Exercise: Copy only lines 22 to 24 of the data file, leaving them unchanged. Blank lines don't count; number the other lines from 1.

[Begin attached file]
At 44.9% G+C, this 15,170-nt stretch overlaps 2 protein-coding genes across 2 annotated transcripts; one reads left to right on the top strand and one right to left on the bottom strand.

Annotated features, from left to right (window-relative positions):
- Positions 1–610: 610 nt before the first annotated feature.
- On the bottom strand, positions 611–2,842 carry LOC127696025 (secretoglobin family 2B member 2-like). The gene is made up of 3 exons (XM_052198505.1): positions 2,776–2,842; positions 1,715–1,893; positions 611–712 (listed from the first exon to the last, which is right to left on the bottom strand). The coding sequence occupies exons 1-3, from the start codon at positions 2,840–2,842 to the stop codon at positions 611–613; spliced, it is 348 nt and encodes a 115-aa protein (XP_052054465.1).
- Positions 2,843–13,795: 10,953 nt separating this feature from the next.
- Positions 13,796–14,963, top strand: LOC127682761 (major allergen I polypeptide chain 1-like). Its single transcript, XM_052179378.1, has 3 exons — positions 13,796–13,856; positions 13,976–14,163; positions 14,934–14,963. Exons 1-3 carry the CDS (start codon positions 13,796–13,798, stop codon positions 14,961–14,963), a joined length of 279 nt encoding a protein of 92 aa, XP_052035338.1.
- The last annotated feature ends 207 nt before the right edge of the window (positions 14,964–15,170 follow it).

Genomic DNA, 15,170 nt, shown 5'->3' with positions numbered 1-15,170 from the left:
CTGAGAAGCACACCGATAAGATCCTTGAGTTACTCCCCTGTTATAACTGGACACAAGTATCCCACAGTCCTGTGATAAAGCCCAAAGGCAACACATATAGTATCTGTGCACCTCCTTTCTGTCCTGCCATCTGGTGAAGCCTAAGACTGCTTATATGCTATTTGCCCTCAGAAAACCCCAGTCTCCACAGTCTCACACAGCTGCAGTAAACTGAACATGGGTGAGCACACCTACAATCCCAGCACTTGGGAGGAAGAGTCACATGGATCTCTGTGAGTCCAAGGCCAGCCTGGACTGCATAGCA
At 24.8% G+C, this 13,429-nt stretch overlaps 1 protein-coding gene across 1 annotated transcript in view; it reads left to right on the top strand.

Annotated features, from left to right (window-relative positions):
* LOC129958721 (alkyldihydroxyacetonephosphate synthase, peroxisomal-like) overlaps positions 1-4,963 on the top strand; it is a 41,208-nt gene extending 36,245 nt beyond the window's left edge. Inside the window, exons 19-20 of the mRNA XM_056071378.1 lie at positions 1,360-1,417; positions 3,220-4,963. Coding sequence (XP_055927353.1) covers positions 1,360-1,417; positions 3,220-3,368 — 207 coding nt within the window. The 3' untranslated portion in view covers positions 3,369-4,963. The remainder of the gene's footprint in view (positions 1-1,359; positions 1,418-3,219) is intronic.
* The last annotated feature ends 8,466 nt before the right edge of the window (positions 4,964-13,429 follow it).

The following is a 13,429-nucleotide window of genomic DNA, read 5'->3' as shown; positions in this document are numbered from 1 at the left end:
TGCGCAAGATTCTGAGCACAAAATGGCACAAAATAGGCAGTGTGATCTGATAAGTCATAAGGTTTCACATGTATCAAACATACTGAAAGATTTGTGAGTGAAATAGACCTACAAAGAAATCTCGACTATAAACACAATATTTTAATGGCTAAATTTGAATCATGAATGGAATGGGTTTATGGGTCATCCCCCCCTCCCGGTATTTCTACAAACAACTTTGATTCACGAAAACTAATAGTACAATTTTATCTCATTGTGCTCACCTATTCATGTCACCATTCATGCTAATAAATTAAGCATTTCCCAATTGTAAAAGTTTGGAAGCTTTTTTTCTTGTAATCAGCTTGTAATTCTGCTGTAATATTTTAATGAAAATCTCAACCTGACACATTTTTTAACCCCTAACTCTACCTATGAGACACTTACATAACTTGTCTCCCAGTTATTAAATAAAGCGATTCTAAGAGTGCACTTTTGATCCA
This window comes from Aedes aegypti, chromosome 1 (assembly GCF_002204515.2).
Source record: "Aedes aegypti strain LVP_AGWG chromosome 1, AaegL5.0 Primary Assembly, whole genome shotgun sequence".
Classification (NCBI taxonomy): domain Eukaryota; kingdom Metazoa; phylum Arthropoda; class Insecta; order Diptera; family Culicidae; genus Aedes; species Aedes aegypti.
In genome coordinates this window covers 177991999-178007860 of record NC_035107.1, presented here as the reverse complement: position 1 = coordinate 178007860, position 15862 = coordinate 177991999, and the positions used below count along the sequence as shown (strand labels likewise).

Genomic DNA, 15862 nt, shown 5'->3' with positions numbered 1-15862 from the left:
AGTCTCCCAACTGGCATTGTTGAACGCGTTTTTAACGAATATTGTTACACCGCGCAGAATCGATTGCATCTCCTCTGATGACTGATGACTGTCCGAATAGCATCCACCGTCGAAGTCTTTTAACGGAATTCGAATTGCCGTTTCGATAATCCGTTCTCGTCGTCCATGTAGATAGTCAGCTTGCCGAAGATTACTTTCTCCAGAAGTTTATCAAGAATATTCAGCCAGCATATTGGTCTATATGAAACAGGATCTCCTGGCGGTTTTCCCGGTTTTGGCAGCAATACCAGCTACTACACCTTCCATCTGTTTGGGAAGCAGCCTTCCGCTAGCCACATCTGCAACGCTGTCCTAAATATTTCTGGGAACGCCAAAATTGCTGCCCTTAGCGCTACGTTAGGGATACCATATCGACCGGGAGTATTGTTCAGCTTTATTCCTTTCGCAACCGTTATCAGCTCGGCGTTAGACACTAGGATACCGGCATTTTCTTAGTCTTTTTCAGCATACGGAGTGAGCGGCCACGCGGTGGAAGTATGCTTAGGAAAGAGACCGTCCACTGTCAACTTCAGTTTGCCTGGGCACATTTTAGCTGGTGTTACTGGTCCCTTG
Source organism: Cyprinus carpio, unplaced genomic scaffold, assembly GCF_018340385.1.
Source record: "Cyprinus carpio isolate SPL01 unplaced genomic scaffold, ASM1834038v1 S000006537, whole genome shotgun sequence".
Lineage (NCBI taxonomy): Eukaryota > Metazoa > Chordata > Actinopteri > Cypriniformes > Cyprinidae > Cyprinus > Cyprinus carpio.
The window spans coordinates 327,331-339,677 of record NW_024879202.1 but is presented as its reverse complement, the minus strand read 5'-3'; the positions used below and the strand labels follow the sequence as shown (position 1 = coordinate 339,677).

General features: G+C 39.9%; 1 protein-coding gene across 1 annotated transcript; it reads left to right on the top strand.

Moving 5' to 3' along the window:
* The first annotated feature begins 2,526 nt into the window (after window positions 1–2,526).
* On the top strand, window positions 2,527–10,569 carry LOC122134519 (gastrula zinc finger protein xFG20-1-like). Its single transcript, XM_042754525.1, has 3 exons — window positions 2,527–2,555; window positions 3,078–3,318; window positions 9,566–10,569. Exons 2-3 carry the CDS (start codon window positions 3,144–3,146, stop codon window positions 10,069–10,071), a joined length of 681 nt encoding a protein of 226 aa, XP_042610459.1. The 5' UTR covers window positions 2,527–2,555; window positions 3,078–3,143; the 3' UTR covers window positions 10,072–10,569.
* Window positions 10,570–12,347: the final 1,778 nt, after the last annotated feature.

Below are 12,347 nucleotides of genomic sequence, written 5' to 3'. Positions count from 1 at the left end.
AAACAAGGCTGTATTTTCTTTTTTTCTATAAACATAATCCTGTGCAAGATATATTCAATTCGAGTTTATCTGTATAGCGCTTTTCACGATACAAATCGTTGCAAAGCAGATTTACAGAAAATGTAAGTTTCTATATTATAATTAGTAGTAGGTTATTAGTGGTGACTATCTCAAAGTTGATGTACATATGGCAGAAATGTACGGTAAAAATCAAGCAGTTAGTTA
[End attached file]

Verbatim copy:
Source organism: Cyprinus carpio, unplaced genomic scaffold, assembly GCF_018340385.1.
Source record: "Cyprinus carpio isolate SPL01 unplaced genomic scaffold, ASM1834038v1 S000006537, whole genome shotgun sequence".
Lineage (NCBI taxonomy): Eukaryota > Metazoa > Chordata > Actinopteri > Cypriniformes > Cyprinidae > Cyprinus > Cyprinus carpio.